And, I'd gladly pay a bit more for an iPhone made in the US but I'm sure Cook and crew would never risk lower their profit margin and therefore their bonus to have this happen. You are basically saying if slave labor cannot make our things then they just won't get made. That is the most shameful of all.
    You don't know the business Apple is in.  You don't know Apple's history.  In fact I think you use a Windows PC. If so you have no right to blame Apple. 
    I am a huge Apple fan ever since I first saw a Mac Plus in high school in the late 80's. I've read every book on Apple and Steve Jobs that has ever been published starting with the great book "The Journey is the Reward". I live in Palo Alto and have been by Steve Jobs house many times before his death to maybe catch a glimpse of him and even tried to go there the day he died (the roads were blocked off). I loved Apple so much I bought stock in the company in high school and despite being advised otherwise held onto it throughout the rough 90's and have profited nicely from it. I bought more after the iPhone was announced and profited nicely from that too. I have never sold a share as I truly believe in what Apple does. My beef is not specifically with Apple but with the general outsourcing of our economy to cheaper nations just to save a buck and make Wall Street happy while at the same time destroying our way of life. This has been going on for 20-30 years; both democrats and republicans are to blame.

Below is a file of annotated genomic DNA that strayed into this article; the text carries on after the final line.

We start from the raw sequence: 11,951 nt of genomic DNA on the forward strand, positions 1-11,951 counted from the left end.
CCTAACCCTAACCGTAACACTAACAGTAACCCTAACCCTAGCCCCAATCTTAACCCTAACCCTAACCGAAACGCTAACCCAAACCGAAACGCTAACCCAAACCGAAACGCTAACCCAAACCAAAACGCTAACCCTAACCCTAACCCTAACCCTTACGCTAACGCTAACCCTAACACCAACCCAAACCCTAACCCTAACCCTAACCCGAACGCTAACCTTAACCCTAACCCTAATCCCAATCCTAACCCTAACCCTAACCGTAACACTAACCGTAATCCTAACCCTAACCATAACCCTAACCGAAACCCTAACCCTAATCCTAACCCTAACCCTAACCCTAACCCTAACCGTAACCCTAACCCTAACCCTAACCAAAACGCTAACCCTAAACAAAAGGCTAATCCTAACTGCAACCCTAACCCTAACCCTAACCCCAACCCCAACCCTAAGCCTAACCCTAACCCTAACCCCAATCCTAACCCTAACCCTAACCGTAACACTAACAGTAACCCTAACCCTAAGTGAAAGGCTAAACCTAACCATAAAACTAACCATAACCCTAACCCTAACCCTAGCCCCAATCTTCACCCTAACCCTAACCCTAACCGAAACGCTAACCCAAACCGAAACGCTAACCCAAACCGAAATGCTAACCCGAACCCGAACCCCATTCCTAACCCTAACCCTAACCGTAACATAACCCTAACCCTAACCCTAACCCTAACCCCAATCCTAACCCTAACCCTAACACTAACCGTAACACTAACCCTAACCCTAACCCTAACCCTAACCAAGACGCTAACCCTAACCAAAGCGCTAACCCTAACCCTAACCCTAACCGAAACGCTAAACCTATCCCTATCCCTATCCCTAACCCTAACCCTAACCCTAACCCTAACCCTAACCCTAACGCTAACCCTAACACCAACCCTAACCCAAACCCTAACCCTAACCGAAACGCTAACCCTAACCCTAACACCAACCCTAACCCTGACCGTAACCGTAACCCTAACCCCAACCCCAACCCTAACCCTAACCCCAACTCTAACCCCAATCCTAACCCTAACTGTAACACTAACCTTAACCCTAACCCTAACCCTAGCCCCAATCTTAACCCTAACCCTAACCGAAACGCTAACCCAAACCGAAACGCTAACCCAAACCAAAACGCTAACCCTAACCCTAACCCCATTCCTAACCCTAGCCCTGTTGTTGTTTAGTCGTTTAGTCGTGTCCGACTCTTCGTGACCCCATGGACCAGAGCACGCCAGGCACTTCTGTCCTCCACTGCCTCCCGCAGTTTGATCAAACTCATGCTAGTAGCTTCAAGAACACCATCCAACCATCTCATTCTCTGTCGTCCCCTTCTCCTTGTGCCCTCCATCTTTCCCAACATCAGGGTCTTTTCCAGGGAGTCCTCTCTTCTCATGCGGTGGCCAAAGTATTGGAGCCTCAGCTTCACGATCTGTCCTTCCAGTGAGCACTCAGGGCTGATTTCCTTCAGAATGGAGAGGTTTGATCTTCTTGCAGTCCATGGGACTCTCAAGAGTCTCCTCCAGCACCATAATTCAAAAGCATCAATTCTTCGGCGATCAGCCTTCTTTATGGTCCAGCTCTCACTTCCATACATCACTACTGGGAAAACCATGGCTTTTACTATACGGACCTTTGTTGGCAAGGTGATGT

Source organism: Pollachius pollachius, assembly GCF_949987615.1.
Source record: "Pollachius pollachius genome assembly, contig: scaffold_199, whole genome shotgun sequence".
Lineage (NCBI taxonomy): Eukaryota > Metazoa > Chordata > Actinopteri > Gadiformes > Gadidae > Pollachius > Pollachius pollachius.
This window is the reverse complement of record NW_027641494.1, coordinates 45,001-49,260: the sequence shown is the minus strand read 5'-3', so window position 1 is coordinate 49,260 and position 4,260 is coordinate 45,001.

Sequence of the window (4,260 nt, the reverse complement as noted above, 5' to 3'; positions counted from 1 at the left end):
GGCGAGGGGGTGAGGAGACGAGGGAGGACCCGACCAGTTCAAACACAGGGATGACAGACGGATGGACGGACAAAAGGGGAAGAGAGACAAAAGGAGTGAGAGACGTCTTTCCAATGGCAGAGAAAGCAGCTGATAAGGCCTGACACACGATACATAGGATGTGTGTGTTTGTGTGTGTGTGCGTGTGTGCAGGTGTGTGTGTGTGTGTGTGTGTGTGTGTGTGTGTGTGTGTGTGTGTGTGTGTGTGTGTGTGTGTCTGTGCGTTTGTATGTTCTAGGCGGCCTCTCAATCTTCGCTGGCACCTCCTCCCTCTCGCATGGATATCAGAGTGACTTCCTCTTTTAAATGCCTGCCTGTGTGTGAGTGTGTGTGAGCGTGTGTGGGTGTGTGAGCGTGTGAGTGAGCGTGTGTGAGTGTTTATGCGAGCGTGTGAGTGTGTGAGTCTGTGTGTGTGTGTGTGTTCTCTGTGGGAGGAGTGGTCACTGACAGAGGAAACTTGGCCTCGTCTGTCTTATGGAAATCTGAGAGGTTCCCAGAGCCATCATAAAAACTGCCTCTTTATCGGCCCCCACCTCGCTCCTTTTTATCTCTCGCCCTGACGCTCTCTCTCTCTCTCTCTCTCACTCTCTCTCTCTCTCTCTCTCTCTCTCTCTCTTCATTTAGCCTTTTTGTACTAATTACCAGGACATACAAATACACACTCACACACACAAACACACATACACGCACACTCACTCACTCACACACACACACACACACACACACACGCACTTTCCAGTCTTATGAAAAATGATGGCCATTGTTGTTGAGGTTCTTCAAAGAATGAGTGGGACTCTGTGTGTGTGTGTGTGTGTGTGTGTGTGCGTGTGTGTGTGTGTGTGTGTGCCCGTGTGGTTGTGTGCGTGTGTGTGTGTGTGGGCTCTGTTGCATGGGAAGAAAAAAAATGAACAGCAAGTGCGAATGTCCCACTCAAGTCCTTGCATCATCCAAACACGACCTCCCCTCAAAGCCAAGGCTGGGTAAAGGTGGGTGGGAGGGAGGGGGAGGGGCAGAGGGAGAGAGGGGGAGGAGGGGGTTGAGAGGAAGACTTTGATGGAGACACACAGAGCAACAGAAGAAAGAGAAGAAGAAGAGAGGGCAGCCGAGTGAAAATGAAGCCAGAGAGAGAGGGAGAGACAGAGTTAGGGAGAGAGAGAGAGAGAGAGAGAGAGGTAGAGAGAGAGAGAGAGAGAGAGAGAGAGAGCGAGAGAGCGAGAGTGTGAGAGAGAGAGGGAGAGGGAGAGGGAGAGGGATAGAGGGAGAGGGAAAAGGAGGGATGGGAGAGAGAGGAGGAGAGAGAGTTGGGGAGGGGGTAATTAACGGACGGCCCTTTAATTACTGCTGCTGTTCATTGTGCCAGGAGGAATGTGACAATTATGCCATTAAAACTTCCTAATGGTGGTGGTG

And, I buy exclusively Apple products (iMac, iPhone, iPad, etc) as they are the best for many reasons. I do use Windows at work but that is not by choice.
    If so, why can't you understand the cut throat business Apple is in? 
    I fully understand the cut throat business Apple is in. But if India can say if you want to sell iPhones here you must make them here, why can't the US demand that as well? Apple wasted no time in building manufacturing capacity in India so they can sell them there. When India or China say jump, Cooks asks how high.

    And, that's like saying, 200 years ago, the cotton industry is a cut throat business, we need slaves to say competitive. It doesn't make it right.
  • Reply 20 of 39
    65026502 Posts: 86member
    6502 said:
    tzeshan said:
    6502 said:
    melgross said:

    6502 said:
    Neither of which is done in the US, which is shameful. Even more so is Apple seems intent on offshoring their R&D work to China too. This is not the Apple I know.
    melgross said:
    Can't people understand that this isn't manufacturing, it's assembly. There's a difference. Manufacturing is actually the process of making parts, while assembly is just putting them together. Assembly is the lowest value part of manufacturing.
    Lord! We talk about this time and again. Apple, and others have explained this numerous times.

    its not shameful at all. It can't happen here. I really don't know what's wrong with you people. Do you believe that nonsense that Trump spouts? Assembly of phones is done in countries that are developing because American workers will never again work the way they do there. Around the turn of the 19th century to the 20th, we used to have workers live in barracks, buy exclusively from the company store, and send a bit of money home to their families. Mining companies were the last to do this kind of thing.it even inspired a famous song.